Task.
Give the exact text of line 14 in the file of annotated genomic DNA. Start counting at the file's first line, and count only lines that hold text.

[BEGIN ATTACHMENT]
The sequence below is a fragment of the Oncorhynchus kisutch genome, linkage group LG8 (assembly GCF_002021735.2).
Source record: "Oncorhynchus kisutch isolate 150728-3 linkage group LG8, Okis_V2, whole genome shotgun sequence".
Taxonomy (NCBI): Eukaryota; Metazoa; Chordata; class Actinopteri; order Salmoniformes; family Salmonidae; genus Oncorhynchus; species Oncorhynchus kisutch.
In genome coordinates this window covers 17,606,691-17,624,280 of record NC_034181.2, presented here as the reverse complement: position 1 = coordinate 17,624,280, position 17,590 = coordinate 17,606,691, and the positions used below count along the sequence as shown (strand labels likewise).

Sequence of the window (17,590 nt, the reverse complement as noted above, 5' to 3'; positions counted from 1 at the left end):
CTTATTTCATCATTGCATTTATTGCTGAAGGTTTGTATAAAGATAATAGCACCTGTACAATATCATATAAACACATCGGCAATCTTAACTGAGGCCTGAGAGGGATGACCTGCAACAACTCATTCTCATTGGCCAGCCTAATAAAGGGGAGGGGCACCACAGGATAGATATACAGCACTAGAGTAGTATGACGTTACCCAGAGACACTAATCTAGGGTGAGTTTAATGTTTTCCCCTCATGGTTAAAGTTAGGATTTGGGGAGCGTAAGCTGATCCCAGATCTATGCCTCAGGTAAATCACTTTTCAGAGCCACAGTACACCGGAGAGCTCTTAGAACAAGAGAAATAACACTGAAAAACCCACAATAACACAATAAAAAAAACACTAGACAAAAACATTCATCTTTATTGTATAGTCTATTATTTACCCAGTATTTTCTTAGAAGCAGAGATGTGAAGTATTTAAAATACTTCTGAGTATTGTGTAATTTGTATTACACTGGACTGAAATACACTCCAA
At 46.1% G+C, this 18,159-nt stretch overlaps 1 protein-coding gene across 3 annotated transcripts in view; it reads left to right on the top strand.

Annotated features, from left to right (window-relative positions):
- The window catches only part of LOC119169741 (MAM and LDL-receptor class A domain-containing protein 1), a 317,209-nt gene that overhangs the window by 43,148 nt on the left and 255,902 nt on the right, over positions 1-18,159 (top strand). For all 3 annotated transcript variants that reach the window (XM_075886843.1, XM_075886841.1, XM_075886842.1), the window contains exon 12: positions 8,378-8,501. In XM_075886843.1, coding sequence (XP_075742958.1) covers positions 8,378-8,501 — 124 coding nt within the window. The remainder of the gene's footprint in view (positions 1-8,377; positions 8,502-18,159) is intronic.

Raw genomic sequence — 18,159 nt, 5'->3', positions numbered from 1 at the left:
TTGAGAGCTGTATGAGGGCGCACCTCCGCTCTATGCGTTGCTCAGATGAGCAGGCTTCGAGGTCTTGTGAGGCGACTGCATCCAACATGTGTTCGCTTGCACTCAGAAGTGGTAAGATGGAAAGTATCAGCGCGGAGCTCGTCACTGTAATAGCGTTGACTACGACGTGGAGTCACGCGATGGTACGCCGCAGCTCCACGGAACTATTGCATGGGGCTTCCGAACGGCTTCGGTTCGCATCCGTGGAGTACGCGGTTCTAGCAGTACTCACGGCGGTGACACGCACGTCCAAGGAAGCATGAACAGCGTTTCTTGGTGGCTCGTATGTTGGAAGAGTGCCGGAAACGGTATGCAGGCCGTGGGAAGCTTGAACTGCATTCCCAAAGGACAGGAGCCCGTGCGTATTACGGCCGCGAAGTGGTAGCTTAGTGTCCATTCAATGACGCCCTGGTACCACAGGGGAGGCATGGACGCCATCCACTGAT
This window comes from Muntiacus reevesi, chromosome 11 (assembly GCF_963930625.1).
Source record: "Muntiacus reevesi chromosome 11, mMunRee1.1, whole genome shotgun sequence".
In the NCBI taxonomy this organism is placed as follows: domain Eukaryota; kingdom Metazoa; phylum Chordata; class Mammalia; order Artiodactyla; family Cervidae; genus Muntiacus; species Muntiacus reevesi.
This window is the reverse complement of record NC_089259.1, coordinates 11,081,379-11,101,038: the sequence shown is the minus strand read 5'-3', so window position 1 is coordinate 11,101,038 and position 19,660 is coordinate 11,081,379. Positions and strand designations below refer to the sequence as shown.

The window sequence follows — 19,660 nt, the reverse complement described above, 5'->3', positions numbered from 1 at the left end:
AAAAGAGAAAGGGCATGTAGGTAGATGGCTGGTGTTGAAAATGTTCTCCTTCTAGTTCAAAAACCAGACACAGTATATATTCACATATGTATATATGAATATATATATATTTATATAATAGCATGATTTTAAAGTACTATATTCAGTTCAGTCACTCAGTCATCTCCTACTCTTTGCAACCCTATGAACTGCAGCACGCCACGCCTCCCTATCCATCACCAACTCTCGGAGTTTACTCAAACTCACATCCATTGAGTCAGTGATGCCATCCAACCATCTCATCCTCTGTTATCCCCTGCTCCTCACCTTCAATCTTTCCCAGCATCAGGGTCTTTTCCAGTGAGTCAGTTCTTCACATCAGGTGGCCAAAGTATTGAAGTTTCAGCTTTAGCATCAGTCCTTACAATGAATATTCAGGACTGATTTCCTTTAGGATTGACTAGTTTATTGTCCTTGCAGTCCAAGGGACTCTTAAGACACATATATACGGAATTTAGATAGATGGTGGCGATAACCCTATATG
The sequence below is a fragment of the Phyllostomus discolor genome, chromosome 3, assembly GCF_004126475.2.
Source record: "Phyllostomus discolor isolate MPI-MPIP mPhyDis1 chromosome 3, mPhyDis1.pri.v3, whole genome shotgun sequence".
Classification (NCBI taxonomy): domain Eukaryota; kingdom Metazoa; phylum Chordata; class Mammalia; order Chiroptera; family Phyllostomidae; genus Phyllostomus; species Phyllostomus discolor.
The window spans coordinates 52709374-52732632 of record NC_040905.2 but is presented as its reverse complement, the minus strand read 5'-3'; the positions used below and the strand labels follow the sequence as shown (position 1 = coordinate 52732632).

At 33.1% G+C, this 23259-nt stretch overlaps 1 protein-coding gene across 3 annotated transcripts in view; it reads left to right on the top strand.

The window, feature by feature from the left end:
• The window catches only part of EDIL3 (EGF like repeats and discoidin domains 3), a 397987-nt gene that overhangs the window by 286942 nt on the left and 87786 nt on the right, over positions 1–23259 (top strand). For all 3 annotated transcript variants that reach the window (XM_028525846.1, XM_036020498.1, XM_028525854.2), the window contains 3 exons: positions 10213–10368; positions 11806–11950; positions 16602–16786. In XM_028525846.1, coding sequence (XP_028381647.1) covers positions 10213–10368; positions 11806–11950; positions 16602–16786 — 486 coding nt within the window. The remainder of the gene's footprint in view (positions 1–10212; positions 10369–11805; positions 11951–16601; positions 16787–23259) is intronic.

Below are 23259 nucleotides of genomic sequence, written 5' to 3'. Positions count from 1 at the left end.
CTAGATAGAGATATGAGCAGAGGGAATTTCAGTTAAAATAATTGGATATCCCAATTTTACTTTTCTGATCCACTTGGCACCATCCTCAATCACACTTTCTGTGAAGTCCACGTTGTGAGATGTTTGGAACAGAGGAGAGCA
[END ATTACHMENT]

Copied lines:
In the NCBI taxonomy this organism is placed as follows: domain Eukaryota; kingdom Metazoa; phylum Chordata; class Mammalia; order Artiodactyla; family Cervidae; genus Muntiacus; species Muntiacus reevesi.